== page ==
The Importance of having Free Will
    Let me briefly argue that there is indeed free will. There is nothing odd about the supposition that we have it. I’m going to defend the position that free will means that human beings can cause some of what they do, on their own; in other words, what they do is not explainable solely by references to factors that have influenced them, though, of course, their range of options is clearly circumscribed by the world in which they live, by their particular circumstances, capacities, options, talents, etc. My thesis, in other words, is that human beings are able to cause their actions and they are therefore responsible for some of them. In a basic sense we are all are original actors capable of making novel moves in the world. We are, in other words, initiators of some of our behavior. I will later indicate why this makes a dif?ference in applied ethics and public affairs discussion, contrary to the impression left by the numerous discussions in these fields that do not touch on the topic.
    The first matter to be noted is that the suggestion that free will exists in no way contradicts science. Free will could well be a natural phenomenon, something that emerged in nature with the emergence of human beings, with their kind of minds, namely, minds that can think and be aware of their own thinking. In other words, that some animals might be facilitated to be original and creative, rather than largely reflexive, responsive or reactive, is not ipso facto a violation of the laws of nature.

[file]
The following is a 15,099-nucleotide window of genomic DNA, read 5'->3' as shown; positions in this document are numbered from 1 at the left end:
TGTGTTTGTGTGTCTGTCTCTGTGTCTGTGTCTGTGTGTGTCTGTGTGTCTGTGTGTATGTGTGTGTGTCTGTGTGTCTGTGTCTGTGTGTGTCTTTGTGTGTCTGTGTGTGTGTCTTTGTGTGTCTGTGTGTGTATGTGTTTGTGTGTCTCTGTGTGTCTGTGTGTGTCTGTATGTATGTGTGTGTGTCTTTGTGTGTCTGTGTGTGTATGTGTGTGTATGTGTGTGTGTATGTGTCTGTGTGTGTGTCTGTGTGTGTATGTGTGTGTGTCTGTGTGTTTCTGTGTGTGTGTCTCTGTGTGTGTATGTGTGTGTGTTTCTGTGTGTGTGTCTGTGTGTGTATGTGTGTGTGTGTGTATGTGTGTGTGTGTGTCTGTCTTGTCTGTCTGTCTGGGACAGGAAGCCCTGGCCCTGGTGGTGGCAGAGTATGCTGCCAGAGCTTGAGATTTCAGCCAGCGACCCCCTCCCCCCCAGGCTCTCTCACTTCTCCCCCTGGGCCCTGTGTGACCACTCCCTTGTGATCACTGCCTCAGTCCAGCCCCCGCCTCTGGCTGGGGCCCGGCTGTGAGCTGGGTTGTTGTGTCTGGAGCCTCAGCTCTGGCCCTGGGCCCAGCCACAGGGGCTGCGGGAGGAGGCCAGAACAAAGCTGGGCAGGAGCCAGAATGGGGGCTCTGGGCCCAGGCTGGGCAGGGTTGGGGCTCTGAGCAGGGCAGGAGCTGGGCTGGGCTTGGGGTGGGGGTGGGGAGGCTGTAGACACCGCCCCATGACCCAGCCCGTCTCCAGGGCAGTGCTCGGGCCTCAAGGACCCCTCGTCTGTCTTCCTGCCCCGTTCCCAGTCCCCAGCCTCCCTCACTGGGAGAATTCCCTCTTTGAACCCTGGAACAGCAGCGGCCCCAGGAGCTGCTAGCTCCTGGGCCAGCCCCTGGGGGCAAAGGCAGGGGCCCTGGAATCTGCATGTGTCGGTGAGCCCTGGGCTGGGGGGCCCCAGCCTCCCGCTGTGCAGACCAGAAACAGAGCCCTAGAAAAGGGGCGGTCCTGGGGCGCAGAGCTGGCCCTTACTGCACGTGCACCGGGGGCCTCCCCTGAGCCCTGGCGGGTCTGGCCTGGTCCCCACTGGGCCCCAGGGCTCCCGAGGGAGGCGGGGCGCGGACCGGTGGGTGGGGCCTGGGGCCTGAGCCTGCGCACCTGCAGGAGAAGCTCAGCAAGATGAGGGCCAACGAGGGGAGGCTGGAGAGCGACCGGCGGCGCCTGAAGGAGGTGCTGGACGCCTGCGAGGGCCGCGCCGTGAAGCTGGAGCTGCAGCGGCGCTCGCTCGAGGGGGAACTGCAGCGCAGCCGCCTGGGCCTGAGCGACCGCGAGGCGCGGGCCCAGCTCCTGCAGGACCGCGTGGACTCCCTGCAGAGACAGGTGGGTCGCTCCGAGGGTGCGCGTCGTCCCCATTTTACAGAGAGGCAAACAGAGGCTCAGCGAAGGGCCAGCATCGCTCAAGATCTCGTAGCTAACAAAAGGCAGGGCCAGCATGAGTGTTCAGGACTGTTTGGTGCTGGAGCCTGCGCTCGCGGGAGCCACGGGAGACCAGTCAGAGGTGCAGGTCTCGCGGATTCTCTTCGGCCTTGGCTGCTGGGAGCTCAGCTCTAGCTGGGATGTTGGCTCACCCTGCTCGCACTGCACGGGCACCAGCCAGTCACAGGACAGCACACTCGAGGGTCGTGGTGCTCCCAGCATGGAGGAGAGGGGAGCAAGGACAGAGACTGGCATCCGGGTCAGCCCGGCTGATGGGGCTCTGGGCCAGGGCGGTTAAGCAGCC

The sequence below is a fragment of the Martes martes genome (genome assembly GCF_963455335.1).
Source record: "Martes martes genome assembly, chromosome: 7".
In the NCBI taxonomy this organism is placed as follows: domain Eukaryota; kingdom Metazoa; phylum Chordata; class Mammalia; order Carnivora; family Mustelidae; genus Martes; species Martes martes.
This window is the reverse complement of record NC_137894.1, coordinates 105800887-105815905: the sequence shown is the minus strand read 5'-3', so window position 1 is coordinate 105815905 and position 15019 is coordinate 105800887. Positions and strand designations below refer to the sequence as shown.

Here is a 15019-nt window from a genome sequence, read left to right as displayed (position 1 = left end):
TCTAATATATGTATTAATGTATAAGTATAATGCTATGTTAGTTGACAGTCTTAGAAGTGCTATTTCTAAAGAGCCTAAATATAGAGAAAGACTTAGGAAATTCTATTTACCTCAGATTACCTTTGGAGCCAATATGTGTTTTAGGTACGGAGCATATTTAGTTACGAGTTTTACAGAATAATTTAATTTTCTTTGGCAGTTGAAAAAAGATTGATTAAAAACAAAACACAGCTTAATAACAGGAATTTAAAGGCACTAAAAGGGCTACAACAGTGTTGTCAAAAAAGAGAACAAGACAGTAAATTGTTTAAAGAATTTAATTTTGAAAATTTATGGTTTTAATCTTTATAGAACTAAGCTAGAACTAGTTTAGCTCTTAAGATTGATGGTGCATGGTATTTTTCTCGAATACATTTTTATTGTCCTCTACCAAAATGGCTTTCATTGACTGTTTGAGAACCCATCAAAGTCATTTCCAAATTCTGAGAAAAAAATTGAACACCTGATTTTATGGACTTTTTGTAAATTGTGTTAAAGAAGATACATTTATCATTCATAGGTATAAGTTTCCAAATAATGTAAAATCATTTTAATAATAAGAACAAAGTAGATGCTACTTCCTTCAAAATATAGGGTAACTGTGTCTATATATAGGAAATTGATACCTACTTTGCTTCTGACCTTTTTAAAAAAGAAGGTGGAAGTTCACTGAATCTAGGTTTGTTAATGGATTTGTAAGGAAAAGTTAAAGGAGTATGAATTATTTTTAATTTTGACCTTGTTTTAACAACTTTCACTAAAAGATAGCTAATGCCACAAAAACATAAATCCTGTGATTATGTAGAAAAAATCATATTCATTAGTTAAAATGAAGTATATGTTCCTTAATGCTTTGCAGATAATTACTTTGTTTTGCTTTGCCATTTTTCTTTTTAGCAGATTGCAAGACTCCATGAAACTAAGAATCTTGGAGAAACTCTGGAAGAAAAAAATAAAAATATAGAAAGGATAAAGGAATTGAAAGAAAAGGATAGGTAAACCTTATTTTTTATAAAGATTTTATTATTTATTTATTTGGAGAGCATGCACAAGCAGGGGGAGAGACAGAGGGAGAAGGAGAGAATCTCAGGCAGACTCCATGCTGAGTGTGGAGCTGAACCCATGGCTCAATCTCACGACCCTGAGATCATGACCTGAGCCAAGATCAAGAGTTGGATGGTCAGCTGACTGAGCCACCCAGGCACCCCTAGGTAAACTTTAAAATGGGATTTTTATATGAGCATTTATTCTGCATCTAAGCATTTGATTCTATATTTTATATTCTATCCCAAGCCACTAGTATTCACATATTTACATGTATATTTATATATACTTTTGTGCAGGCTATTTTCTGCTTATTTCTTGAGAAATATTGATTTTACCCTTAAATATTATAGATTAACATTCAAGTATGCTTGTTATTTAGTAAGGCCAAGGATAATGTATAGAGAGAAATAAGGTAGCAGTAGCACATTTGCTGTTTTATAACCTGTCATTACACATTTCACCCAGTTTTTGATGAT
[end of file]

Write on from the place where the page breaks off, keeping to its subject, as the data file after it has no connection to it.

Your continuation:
Nature is complicated and multifaceted. It includes many differ?ent sorts of things and one of these is human beings. Such beings may well exhibit one unique yet natural attribute that other beings apparently do not exhibit, namely, free will.
    I am going to offer eight reasons why a belief in free will makes very good sense. Four of these explain why there can be free will – i.e., why nature does not preclude it. But these do not yet demon?strate that free will exists. That will be the job of the other four reasons, which will establish that free will actually exists; it’s not just a possibility but an actuality.

    Nature’s Laws versus Free Will
    First, one of the major objections against free will is that nature is governed by a set of laws, mainly the laws of physics. Everything is controlled by these laws and we human beings are basically more complicated versions of material substances and that therefore whatever governs any other material substance in the universe must also govern human life. Basically, we are subject to the same kind of causation everything else is. Since nothing else exhib?its free will but conforms to causal laws, so must we be. Social science is merely looking into the particulars of those causes, but we all know that we are subject to them in any case. The only difference is that we are complicated things, not that we are not governed by the same principles or laws of nature.
    Now, in response I want to point out that nature exhibits innu?merable different domains, distinct not only in their complexity but also in the kinds of beings they include. So it is not possible to rule out ahead of time that there might be something in nature that exhibits agent causation. This is the phenomenon whereby a thing causes some of its own behavior. So there might be in nature a form of existence that exhibits free will. Whether there is or is not is something to be discovered, not ruled out by a narrow metaphysics that restricts everything to being just a variation on just one kind of thing. Thus, taking account of what nature is composed of does not at all rule out free will. Yet, simply because of the possibil?ity that there is free will, there may still not be. We shall consider that a bit later.